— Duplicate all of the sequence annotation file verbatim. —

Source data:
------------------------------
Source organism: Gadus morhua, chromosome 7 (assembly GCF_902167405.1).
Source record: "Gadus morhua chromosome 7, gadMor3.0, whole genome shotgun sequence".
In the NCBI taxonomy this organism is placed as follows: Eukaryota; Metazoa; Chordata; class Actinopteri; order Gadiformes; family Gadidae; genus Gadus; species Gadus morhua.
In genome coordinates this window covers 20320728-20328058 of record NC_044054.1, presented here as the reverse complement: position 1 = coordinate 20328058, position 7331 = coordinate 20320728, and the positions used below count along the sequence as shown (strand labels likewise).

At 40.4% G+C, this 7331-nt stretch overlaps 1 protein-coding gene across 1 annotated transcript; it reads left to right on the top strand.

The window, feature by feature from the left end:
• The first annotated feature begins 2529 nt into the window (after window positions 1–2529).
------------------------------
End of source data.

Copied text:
Source organism: Gadus morhua, chromosome 7 (assembly GCF_902167405.1).
Source record: "Gadus morhua chromosome 7, gadMor3.0, whole genome shotgun sequence".
In the NCBI taxonomy this organism is placed as follows: Eukaryota; Metazoa; Chordata; class Actinopteri; order Gadiformes; family Gadidae; genus Gadus; species Gadus morhua.
In genome coordinates this window covers 20320728-20328058 of record NC_044054.1, presented here as the reverse complement: position 1 = coordinate 20328058, position 7331 = coordinate 20320728, and the positions used below count along the sequence as shown (strand labels likewise).

At 40.4% G+C, this 7331-nt stretch overlaps 1 protein-coding gene across 1 annotated transcript; it reads left to right on the top strand.

The window, feature by feature from the left end:
• The first annotated feature begins 2529 nt into the window (after window positions 1–2529).